The truth about Wyatt Earp's death

Thanks in no small part to his enduring pop culture value and the way that cowboy guns look super cool, Wyatt Earp's legacy as a lawman and stone-cold, pistol-whipping, American badass continues to live on nearly a century after his death.

But a life cannot be fully described only through anecdotes on the achievements racked up over one's career, no matter how illustrious. A story isn't a story without a final chapter. If a person's existence is a sentence, could it not be said that it would be incomplete without a punctuation mark at the end? How did the life of the gambler, gunfighter, and legend in his own time, Wyatt Earp, come to a close?

Wyatt Earp: Frontier Lawman (among other things)

Chronic cystitis, according to History. Or, for the layman, a nasty UTI. But let's not get ahead of ourselves.

Wyatt Earp was born March 19th, 1848 in Monmouth, Illinois, a city which today is mostly known for being in the same state as Chicago, and relocated with his family a year later to Pella, Iowa, a town not famous for being in the same state as anything. At 13, he reportedly tried on multiple occasions to run away from home and enlist in the Union Army, with his father always pulling an Uncle Owen by finding him and putting him back to work on the family farm.

Wyatt would spend the majority of his adult life on the move, going from town to town across the United States working in a variety of fields, including hauling freight and grading rail for the Union Pacific Railroad. His first recorded job in law enforcement came when his father resigned as the constable of Lamar, Missouri and Wyatt was appointed as his replacement.

Contrary to the image portrayed in popular culture, Wyatt wasn't always a force for law and order. After the death of his wife in 1870, he was accused of failing to turn in funds collected for the local school board, then arrested on charges of horse theft. Instead of standing trial, he climbed through the open roof of his jail cell and booked it for Peoria. You know, like heroes do.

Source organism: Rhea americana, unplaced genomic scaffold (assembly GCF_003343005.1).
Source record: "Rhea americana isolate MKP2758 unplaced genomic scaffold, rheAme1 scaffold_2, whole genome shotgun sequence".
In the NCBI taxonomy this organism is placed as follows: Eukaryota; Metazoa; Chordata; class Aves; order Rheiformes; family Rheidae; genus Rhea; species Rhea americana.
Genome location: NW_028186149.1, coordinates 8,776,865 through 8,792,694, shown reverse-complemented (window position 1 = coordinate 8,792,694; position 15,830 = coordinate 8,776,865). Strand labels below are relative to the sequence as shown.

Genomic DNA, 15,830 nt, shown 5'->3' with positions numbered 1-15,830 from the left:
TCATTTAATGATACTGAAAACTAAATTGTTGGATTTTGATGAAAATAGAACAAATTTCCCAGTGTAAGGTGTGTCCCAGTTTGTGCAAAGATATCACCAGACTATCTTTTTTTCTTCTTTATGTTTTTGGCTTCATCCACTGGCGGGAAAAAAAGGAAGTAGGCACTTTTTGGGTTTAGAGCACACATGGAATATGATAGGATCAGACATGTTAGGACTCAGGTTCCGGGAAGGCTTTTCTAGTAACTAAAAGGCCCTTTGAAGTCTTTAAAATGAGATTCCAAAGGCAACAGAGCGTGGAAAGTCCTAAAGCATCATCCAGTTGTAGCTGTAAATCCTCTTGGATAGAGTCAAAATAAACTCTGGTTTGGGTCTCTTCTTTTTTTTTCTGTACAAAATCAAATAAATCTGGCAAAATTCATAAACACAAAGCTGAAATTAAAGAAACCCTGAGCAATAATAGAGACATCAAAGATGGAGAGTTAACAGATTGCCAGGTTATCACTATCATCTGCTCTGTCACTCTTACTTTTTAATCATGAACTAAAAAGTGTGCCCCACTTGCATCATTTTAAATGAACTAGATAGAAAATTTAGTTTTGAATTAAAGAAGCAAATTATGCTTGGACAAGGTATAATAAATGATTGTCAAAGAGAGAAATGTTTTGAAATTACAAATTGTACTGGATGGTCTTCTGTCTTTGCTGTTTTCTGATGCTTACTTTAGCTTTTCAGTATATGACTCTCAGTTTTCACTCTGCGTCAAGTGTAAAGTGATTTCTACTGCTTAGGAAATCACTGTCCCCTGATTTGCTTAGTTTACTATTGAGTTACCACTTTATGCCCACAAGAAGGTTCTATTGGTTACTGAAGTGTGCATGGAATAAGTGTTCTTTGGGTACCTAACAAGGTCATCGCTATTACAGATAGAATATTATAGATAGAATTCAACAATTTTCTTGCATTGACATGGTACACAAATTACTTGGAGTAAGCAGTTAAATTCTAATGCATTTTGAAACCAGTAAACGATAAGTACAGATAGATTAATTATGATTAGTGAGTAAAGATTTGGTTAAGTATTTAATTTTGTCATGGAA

Frankly speaking, Earp's life was intensely multifaceted, and it would take hours to get into the full details of his work as a lawman, brothel enforcer, silver miner, card dealer, and, in 1877, recipient of a $1 fine for slapping a "tough woman." Today, he's best known for his involvement in the Gunfight at the O.K. Corral and the ensuing violence that was part gang war, part vendetta ride. The shootout and the events surrounding it are still remembered to this day; an egregiously oversimplified remembrance of good versus evil, right versus wrong, and a grim reminder that Kevin Costner had a really difficult time making a good movie there for a while.

The legacy of Wyatt Earp

Wyatt was the last participant of the Gunfight at the O.K. Corral still standing when he finally passed away in 1929. At 80 years old, he had a good run, especially considering how much of his life was spent with bullets flying around his person, and had survived what was arguably a more dangerous situation than any shootout: his involvement in a professional sports scandal. In 1896, Earp refereed a boxing championship between two of the preeminent fighters in the world, Bob Fitzsimmons and Tom Sharkey. Earp called the fight for Sharkey after announcing a blow below the belt that nobody in the audience seemed to witness. In the ensuing court cases, a conspiracy to rig the fight was revealed, and Earp became synonymous across the United States with corruption. He held onto his reputation as a crooked referee long after his death.

Helped in large part by the publication of an aggrandizing biography and the birth of Western feature films, Earp started to redefine himself as old west royalty. Even with all of this, when he passed away from a urinary tract infection in 1929, he was still considered by many to be less of a frontier hero and more of a punk who fudged a lot of peoples' Wednesday night when he messed up the bets they had on whatever the 19th century equivalent of Pay Per View was.

In the end, what can be learned from the life and death of Wyatt Earp? Perhaps, as is almost always the case when the scope of a man's actions are examined piece by piece, the concept of binary good and bad falls limp. Maybe human existence, in the short period allotted us, is a swirling vortex of ever shifting decisions, and drawing up a ledger sheet of morality does nothing but fetishize moments in time without context, blurring truths and monumentalizing complex characters as cartoon demigods that they never really were.

Or maybe, just maybe, the lesson here is to encourage your grandparents to see their urologists, since UTIs are astonishingly common during old age.